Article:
Chapais obtained his law degree with honours from the university in 1879 and won the second Prix Tessier. Before his admission to the Quebec bar that year, he had written to his father (in a letter reproduced in Mémoires Chapais), “I assure you that I have no illusions and am waiting, with no enthusiasm, for the day I am admitted to the legal profession.” A fortuitous offer, however, changed the course of the young man’s career. Much to the annoyance of his father, who wanted to see him enter a law practice, Chapais became private secretary to the new lieutenant governor of Quebec, Théodore Robitaille*, in August. A former Conservative minister in Ottawa and Quebec City, Robitaille took up his duties at the height of the political crisis that followed the dismissal of Lieutenant Governor Luc Letellier* de Saint-Just. The young secretary’s constitutional knowledge, acquired through his family background, his reading program, and his legal training at the Université Laval, most certainly helped the lieutenant governor manage the fallout from the crisis.

Serving with Robitaille at his residence, Spencer Wood, for just over five years, the length of the vice-regal term, Chapais acquired a taste for high-society life. He pursued his reading as well and remained involved with the Cercle Catholique de Québec. It was during this period that he began his journalistic activities. Starting in January 1880, he wrote a series of letters from Quebec City that appeared under the name Héraclite in Le Canada, a Conservative newspaper published in Ottawa. He also began contributing to the Courrier du Canada [see Léger Brousseau*], a Quebec daily. That year he initiated a long career in public speaking, presenting a paper titled “La Nationalité Canadienne-Française” at the Cercle Catholique de Québec. A sought-after speaker, he released four collections of his Discours et conférences in Quebec between 1897 and 1943.

In January 1884 Chapais cemented his status within the French Canadian establishment by marrying Hectorine, daughter of Sir Hector-Louis Langevin*, a Father of Confederation and minister of public works in the government of Conservative prime minister John A. Macdonald. Their marriage not only sealed the alliance between the Chapais and Langevin families, at the top of both the social and political hierarchy, but was also a very compatible union founded on genuine mutual love. They were grief-stricken by the stillbirth of their infant in 1888 and would remain childless.

Very attached to his family and native parish, Chapais maintained a close relationship with several female relatives, including Julienne Barnard, daughter of his sister Amélie and author of Mémoires Chapais, a work in three volumes that relates the family history. Even though he would oppose women’s suffrage, Chapais frequently exchanged political news with his wife, sisters, and nieces, and his private correspondence contains many political confidences.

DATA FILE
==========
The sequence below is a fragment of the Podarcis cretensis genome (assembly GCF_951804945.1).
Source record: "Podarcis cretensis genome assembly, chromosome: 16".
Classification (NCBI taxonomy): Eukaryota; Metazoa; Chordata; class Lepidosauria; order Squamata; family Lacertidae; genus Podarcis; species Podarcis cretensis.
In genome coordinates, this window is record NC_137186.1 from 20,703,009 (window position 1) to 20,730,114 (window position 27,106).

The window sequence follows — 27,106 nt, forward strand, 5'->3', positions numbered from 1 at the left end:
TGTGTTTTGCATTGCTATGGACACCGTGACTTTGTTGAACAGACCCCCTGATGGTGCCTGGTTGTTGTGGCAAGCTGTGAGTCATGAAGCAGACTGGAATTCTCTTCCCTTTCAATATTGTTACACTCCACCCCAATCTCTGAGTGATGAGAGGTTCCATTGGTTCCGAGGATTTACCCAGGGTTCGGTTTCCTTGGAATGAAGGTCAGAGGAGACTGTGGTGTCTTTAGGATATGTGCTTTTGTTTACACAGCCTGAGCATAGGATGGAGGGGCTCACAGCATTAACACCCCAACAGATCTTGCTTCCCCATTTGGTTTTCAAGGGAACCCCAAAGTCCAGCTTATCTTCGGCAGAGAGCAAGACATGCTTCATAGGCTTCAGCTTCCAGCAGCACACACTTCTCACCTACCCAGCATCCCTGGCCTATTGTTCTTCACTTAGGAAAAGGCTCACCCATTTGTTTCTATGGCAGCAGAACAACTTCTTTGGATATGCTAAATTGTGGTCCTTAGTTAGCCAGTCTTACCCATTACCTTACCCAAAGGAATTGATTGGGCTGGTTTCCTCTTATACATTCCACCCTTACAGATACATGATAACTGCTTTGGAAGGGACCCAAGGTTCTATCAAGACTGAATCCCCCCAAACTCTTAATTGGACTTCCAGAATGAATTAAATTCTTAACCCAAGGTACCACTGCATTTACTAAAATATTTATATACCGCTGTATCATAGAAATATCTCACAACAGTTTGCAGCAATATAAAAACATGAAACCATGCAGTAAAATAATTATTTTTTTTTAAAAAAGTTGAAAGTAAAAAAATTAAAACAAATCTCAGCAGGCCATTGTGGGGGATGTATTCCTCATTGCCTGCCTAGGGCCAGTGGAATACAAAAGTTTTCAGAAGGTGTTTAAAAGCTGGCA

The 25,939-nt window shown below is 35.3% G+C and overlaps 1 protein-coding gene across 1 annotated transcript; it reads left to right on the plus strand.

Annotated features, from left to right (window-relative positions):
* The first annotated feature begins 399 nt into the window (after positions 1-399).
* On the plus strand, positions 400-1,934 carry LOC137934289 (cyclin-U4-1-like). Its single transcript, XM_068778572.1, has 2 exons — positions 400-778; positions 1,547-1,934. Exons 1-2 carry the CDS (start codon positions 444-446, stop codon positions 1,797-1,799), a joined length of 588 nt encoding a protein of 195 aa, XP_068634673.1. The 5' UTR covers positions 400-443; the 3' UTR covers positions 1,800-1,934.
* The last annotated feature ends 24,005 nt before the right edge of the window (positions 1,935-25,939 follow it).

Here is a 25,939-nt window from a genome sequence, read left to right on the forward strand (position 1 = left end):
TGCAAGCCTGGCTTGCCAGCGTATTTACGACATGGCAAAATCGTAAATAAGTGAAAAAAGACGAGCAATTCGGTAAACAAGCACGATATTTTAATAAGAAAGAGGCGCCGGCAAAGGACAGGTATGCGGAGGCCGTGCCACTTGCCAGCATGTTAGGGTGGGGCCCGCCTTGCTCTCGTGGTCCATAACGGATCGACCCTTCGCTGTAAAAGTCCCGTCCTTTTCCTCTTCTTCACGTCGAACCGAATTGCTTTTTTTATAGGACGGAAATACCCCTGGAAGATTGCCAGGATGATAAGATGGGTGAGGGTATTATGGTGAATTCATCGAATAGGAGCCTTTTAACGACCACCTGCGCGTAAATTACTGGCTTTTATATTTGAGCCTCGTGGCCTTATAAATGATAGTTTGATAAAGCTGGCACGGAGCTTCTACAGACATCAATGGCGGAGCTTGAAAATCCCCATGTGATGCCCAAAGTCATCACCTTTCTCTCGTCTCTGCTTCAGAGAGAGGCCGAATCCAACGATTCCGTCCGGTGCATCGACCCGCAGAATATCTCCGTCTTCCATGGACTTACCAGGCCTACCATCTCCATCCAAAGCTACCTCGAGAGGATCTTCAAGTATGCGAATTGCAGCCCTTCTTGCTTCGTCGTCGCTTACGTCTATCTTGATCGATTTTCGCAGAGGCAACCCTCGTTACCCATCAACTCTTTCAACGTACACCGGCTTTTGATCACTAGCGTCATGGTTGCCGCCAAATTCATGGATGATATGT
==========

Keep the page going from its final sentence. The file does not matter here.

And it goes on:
He also developed a long-lasting friendship with the future archbishop of Montreal, Paul Bruchési*. The two young men, who had been influenced by ultramontane theories in the 1880s, shared a passion for literature. According to the historian Jean Bruchési, Paul’s nephew, “the Chapais house, both at Quebec and Saint-Denis, welcomed the abbé[,] who felt almost at home among them.” Later, when he became bishop, Bruchési would consult Chapais on numerous issues and count on the politician, again as reported by Jean, to exercise his influence “so that the right principles prevail.”

Shortly after his marriage, Chapais was offered the editorship of the Courrier du Canada, an opportunity created by the departure of his friend and relative Narcisse-Eutrope Dionne*. Langevin, a former editor of the newspaper, advised him to accept the position, seeing it as a way into the legislature for his son-in-law. Chapais went ahead and took the helm of the Courrier du Canada in 1884; six years later he would purchase it (and its weekly edition, Le Journal des campagnes). Founded in 1857, the “newspaper of Canadian interests,” as its masthead announced, was a Conservative Party organ [see Joseph-Charles Taché*]. The young editor certainly did not depart from the affiliation. “In politics we are conservative,” he wrote in his newspaper on 4 March when he took up his appointment. “And by this word, we do not mean to denote this or that party affiliation or personal preference. [It] is our ideas, inclinations and aspirations that are conservative. Suffice it to say [that] the most conservative principles are our principles, that the … most conservative measures are our measures, that the most conservative men are our men.”

Chapais rose rapidly among the ranks of leaders in French Canadian journalism. He engaged in polemics with Joseph-Israël Tarte* of Quebec City’s Le Canadien, constantly assailed the Liberals, and commented on the politico-religious issues that were shaking France and Italy. In 1885 he was dismayed by the hanging of Louis Riel* [see The North-West Rebellion of 1885], but he was even more concerned about the possible resignations of the French Canadian ministers in Ottawa. In the 1890s he would fight a fierce battle against the school and language policies of the Manitoba government, and then against the compromise reached between the federal Liberal prime minister, Wilfrid Laurier*, and Manitoba’s Liberal premier, Thomas Greenway*, that put an end to the Manitoba school question [see The Laurier–Greenway Agreement (1896)].